Words by Luke O'Neill
Illustration by Julija Moroz
Material and its Formed Environment
The relationship between client and cloth has become ambiguous territory in an increasingly virtual landscape. In former times, a local tailor or dressmaker would have handcrafted bespoke garments, establishing a close rapport with each patron to suit their sartorial requirements. Today, consumer engagement has become a shallow trend in which the large conglomerates of the luxury market promote a false sense of connection through heritage branding and personalized monogramming. New methods of engagement, through slow movements within gastronomy and interior design signal the demand for a more genuine connection to the tangible experience. Slow fashion, from the perspective of the customer, designer and retailer, provides a framework in which the creative process and expression of the individual is the central focus.
In an attempt to break down the value-for-money mentality, one must consider the ethical cost of choosing quantity over quality and make a conscious choice to buy, not only for longevity, but for a sense of cherishment. To avoid the deception of the trend-based market, an alternative provides the individual with a more personal appreciation of design and a greater understanding of his or her visual identity. Smaller, more niche brands are instilling a level of genuine brand loyalty through a discrete creative outlook and methods for social advocation.
“A small number of influential designers are stepping out of the commercial side of fashion in reaction to the need for constant renewal. They are embracing a slower approach to fashion, more in keeping with their strongly held personal philosophies and approaches.”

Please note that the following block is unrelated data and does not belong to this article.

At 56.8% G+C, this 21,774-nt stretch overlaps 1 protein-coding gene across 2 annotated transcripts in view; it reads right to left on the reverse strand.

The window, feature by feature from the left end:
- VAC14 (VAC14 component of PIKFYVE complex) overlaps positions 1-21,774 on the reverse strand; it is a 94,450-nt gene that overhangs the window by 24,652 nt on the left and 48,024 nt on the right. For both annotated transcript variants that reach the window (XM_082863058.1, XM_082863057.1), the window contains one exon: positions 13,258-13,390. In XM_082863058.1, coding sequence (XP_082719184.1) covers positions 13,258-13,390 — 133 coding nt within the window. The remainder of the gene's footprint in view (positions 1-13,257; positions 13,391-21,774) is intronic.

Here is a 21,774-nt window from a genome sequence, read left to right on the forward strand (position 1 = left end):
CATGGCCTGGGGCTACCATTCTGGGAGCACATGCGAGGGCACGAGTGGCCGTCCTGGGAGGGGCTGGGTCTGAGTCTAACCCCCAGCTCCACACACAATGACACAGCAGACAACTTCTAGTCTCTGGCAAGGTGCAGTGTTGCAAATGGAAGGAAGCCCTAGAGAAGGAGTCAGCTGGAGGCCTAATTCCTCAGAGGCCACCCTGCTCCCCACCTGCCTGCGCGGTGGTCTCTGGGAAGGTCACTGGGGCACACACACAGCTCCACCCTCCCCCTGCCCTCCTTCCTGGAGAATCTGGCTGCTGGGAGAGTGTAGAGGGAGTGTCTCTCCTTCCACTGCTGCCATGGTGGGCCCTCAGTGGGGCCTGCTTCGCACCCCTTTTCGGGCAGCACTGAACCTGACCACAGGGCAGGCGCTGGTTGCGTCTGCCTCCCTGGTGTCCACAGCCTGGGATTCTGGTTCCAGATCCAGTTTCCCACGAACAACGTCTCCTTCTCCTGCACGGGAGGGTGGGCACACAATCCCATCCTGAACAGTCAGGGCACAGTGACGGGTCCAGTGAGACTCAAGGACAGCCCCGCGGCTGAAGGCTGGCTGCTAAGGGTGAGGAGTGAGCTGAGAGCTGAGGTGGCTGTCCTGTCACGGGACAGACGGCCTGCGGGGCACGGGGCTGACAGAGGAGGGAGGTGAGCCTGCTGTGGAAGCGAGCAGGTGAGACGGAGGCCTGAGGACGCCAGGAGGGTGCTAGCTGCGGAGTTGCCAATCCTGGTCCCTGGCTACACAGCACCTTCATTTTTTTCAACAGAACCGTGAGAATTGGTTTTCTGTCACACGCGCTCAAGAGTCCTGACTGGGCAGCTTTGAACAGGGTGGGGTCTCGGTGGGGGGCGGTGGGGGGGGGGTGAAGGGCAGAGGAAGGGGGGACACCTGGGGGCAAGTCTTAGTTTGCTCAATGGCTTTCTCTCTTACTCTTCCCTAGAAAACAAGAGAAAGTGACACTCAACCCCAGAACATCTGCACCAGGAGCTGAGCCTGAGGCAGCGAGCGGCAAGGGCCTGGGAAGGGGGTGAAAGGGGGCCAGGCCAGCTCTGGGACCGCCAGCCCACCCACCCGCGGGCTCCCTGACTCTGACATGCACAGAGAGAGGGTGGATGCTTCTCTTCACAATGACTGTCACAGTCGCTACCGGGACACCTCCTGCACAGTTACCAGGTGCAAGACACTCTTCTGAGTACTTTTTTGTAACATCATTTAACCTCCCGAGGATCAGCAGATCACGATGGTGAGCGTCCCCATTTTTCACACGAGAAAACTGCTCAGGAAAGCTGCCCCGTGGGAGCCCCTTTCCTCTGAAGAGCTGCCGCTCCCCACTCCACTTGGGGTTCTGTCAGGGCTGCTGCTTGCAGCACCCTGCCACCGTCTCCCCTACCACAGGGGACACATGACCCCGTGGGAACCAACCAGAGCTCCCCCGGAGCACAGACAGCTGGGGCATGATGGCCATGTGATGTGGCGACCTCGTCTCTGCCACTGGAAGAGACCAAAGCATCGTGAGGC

— JESSICA BUGG (Assoc. Professor of Fashion and Textiles, RMIT Melbourne)
Danish brand, First Aid to the Injured, offers a selection of jersey basics with a focus on quiet details and subtlety of line that have an enduring appeal. This simplicity and stylistic ease are further enhanced by an ethical vantage point, as the profit from each garment sold is contributed to an existing charity. As their brand name suggests, they aim to fund their own philanthropic ventures, as their company develops to provide ‘first aid to the injured’.
Designers are also conveying narrative based collections to their audience through new modes of fashion communication. Egle Cekanaviciute draws parallels between orthopaedia and tailoring to create an intriguing dialogue with her pieces. Her collection, Artefact, fosters a quaint curiosity that elevates the socially disenfranchised as a form of beautified expression. It is said that a well-tailored jacket can alter your stance and correct your posture. This interaction between structure and skin molds the human figure and brings into question the concept of the formed body and its cultural associations. Cekanaviciute subverts traditional tailoring to envisage a unique perspective of aesthetic composition. Her online presence includes photography, film, text, research and hand drawings to fuse the conceptual narrative with the integrity of the process. The designer’s authentic conception forms a relationship with the viewer that is grounded in signified meaning.
“Current fashion participates in an economic system that is developing very differently from its nineteenth-century origins, which pioneered the techniques of retail and advertising to promote the garment. Now the fashioned garment circulates in a contemporary economy as part of a network of signs, of which the actual garment is but one.”